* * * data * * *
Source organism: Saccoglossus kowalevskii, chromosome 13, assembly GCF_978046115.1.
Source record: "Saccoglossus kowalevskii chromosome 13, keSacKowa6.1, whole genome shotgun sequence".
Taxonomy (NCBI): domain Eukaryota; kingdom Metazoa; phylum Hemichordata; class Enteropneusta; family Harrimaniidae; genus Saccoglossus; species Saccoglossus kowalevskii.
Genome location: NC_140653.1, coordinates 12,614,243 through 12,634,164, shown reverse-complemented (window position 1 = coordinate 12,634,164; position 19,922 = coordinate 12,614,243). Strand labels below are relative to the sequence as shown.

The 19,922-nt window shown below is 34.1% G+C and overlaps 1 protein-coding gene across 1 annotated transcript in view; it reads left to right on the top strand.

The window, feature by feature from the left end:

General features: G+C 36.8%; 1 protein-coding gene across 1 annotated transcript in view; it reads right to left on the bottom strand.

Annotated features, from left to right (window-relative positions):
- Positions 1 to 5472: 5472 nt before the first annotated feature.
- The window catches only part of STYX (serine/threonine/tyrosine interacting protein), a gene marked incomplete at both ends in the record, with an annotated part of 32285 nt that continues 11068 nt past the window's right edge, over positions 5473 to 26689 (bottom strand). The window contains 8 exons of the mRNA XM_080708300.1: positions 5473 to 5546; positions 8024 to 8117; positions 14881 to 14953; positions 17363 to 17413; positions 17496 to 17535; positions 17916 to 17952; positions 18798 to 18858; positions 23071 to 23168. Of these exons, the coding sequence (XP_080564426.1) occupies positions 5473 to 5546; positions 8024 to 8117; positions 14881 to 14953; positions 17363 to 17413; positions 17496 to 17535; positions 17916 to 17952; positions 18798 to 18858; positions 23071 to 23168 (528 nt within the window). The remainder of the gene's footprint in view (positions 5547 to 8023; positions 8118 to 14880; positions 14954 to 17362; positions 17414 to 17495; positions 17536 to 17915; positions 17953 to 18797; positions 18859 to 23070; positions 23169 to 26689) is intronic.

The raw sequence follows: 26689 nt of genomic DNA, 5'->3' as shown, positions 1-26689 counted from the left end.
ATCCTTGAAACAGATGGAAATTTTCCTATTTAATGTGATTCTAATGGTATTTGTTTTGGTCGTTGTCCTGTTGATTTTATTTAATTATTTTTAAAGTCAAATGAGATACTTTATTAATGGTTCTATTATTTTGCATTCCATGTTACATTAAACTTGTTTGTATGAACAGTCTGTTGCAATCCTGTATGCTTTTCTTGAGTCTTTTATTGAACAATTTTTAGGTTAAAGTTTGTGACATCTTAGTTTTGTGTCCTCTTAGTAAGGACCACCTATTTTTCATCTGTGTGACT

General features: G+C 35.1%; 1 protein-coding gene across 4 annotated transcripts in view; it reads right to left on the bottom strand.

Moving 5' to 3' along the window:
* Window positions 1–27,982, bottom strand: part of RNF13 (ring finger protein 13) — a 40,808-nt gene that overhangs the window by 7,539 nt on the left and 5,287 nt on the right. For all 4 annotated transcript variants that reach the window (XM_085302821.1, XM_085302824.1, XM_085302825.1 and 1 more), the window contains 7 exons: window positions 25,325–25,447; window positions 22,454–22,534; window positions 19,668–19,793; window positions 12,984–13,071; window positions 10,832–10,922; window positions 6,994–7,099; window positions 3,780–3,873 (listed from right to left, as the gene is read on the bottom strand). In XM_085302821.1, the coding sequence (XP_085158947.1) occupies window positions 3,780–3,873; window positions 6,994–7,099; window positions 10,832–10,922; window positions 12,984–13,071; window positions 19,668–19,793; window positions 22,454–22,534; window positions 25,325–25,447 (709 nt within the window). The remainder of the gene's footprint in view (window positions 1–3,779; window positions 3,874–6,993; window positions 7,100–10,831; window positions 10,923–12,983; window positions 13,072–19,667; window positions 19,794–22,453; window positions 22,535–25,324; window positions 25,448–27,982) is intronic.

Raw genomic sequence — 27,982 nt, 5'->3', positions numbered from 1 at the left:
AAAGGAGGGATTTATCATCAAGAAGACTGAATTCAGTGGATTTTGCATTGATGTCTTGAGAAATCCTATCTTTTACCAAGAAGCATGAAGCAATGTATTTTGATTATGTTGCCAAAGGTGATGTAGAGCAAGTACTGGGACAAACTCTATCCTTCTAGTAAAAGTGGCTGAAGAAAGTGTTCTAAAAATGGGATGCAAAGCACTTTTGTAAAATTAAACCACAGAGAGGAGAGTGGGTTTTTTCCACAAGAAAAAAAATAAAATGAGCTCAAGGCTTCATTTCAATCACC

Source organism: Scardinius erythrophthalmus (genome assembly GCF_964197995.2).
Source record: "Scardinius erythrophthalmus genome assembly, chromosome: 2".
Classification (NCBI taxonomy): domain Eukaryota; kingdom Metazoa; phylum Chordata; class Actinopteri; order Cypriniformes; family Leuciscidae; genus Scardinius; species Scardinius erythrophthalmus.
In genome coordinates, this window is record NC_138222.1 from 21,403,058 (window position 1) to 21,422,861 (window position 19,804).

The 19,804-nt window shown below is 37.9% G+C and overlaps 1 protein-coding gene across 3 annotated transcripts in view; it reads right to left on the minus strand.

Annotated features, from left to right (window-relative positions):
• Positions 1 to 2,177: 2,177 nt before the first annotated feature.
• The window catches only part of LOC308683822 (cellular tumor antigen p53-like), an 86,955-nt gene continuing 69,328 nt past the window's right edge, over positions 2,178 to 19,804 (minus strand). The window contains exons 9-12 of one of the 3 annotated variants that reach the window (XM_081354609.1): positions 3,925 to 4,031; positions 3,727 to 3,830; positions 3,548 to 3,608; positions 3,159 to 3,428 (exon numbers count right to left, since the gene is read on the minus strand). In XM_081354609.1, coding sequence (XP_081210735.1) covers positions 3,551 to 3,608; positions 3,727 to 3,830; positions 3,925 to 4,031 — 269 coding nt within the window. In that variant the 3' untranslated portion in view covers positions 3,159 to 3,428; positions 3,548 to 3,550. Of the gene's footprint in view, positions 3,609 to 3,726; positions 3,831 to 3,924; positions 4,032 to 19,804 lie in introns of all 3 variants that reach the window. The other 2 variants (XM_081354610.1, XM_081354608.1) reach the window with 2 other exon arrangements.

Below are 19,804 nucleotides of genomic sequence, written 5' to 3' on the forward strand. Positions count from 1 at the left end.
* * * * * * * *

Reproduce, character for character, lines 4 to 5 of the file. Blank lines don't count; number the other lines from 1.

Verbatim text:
Genome location: NC_140653.1, coordinates 12,614,243 through 12,634,164, shown reverse-complemented (window position 1 = coordinate 12,634,164; position 19,922 = coordinate 12,614,243). Strand labels below are relative to the sequence as shown.

The 19,922-nt window shown below is 34.1% G+C and overlaps 1 protein-coding gene across 1 annotated transcript in view; it reads left to right on the top strand.